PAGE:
Heading back to Rwanda last week saw my third visit with Lifebox, only this time I was not alone. Somehow, an aspirational idea to combine my Lifebox checklist and pulse oximeter work with a surgical skills workshop had gained traction since my last visit. So, with additional support from the Association of Surgeons in Training, Royal College of Surgeons of England and the Royal College of Physicians and Surgeons of Glasgow, five colleagues were also flying out from various corners of the UK to join me during my trip.
I flew out ahead in order to fit in some follow-up time at CHUK prior to the course, and stayed on afterwards to visit Kibagabaga hospital too. The hustle and bustle of CHUK, the central University teaching hospital in Kigali, has always provided both a challenge and an inspiration during my visits. With so much going on, this busy hospital has much to gain from checklist implementation. Yet that busyness also makes the implementation all the more difficult, and there remains much work ahead to ensure everything is done to reduce avoidable patient errors.
Thankfully the conversation around my checklist work there has been facilitated by the relationship we have built supplying them with Lifebox pulse oximeters. On that front I’m certainly being recognised now, and on this visit no sooner had I arrived in the theatre block then staff started bringing me oximeters to check. Repairs were made, batteries swapped, probes replaced and several new pulse oximeters donated. The machines at CHUK are looking pretty beaten up now, but it is pleasing to see they are clearly being well used.
Kibagabaga always provides a contrast to CHUK, and it was great to see some familiar faces and hear how their work with the checklist is progressing. I was particularly pleased to be able to spend a morning observing surgery and see them putting the checklist into action. The original adapted checklist they developed with Lifebox is still on the wall, and the staff were clearly comfortable with using it.
In addition, I was pleased to donate a further pulse oximeter following their request on my last visit.
The weekend training course focussed on students just starting their final attachments before clinical practice. In Rwanda, newly qualified doctors are usually sent to district general hospitals where they will be performing c-sections and emergency surgery with little supervision from the outset. This is despite minimal practical training in basic surgical skills and related topics – including patient safety.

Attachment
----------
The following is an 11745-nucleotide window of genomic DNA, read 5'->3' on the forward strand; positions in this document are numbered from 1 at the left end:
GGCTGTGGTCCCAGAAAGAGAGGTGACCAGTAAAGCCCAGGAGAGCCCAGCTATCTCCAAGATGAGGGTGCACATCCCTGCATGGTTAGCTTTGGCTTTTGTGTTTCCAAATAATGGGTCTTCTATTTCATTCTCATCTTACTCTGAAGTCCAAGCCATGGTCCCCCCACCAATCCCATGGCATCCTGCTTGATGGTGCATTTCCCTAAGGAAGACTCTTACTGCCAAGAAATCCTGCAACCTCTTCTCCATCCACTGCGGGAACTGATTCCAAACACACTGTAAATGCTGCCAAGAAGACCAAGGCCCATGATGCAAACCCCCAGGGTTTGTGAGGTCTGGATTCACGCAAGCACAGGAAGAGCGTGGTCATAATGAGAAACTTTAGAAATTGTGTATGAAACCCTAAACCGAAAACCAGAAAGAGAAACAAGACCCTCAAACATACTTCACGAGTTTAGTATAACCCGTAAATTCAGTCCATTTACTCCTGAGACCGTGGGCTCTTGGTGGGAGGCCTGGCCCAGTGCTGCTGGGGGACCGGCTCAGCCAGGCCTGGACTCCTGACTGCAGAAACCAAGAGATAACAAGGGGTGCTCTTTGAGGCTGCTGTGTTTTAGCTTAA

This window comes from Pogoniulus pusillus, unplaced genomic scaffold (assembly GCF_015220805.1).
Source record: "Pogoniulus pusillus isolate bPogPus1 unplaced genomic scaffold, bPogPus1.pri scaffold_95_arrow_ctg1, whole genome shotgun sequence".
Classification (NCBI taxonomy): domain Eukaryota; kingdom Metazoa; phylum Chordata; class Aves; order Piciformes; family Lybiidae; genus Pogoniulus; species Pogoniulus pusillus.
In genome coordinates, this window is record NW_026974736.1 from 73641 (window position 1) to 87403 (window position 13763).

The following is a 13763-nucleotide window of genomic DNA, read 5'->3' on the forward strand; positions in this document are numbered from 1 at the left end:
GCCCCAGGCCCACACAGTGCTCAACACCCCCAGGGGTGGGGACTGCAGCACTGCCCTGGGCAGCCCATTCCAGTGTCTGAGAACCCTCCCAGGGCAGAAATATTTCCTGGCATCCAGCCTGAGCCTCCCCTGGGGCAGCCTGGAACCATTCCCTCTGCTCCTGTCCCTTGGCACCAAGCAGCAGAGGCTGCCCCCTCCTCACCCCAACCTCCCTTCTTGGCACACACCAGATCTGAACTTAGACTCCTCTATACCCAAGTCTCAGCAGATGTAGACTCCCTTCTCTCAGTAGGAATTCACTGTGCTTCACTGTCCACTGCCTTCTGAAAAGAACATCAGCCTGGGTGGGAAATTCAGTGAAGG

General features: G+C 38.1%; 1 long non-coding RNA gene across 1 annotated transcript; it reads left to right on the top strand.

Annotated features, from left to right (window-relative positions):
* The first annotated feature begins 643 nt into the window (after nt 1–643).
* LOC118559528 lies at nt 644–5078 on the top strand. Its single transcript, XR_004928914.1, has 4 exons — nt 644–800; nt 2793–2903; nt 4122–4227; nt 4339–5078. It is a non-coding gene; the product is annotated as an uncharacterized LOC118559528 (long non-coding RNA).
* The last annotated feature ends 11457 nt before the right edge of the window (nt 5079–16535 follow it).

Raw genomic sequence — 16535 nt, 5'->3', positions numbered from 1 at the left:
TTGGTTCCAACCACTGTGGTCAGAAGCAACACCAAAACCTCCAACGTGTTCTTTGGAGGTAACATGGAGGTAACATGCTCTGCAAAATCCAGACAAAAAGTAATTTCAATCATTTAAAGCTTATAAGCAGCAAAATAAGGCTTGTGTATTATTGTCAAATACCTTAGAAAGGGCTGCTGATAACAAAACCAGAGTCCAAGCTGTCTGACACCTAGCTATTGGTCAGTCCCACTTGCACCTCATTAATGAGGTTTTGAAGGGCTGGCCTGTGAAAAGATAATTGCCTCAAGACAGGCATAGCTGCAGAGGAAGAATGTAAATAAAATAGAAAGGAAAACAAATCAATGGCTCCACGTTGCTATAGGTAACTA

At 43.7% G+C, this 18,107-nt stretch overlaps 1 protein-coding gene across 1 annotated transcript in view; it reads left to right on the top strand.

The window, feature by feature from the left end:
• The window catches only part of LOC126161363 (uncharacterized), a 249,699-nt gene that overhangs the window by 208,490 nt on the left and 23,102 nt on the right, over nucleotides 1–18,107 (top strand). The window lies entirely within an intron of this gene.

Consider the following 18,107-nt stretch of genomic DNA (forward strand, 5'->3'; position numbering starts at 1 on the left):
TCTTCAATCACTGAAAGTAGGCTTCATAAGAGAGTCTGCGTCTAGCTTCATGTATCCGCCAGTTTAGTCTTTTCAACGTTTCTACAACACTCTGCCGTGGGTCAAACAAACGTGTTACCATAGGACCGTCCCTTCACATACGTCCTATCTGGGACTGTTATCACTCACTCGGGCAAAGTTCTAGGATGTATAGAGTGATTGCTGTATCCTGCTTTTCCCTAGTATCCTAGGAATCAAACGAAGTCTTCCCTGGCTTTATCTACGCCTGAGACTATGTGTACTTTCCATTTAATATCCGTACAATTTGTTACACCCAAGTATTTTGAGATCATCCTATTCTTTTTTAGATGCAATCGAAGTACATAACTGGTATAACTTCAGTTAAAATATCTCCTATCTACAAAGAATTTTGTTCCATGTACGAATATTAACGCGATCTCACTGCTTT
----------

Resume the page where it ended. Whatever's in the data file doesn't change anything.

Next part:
During the weekend we trained over 50 final year students in basic surgical skills, with a special session dedicated to Lifebox’s work around the surgical safety checklist and pulse oximetry. My colleagues, previously unfamiliar with surgical practice in such settings, noted the response when I asked who had experience of preventable patient safety problems. A retained swab had been witnessed by the majority of participants.
Although overall awareness of the checklist was high, an understanding of the individual items and particularly the rational for these was very variable. Having an opportunity to talk them through the checks was certainly valuable and I was impressed by the student’s appreciation of the issues and their general enthusiasm.
Overall, given the complexities of this particular trip, we were pleased at how successful and well received it was – certainly promising for running another joint training session in future. In the longer term, expanding this for those just finishing training and starting practice is perhaps the right point for such training to be given. Changing the practice of established healthcare practitioners is difficult work. Catching them before or as they are starting their careers raises the hope of embedding safe surgical practice right from the very beginning.
The separate surgical skills blog featuring daily contributions from all the visiting team focusses on the backdrop to current healthcare provision, including the lack of basic surgical skills training and the impact of this. For those interested in that aspect, the training weekend blog is available here: http://www.asit.org/news/FSS_Rwanda_2014.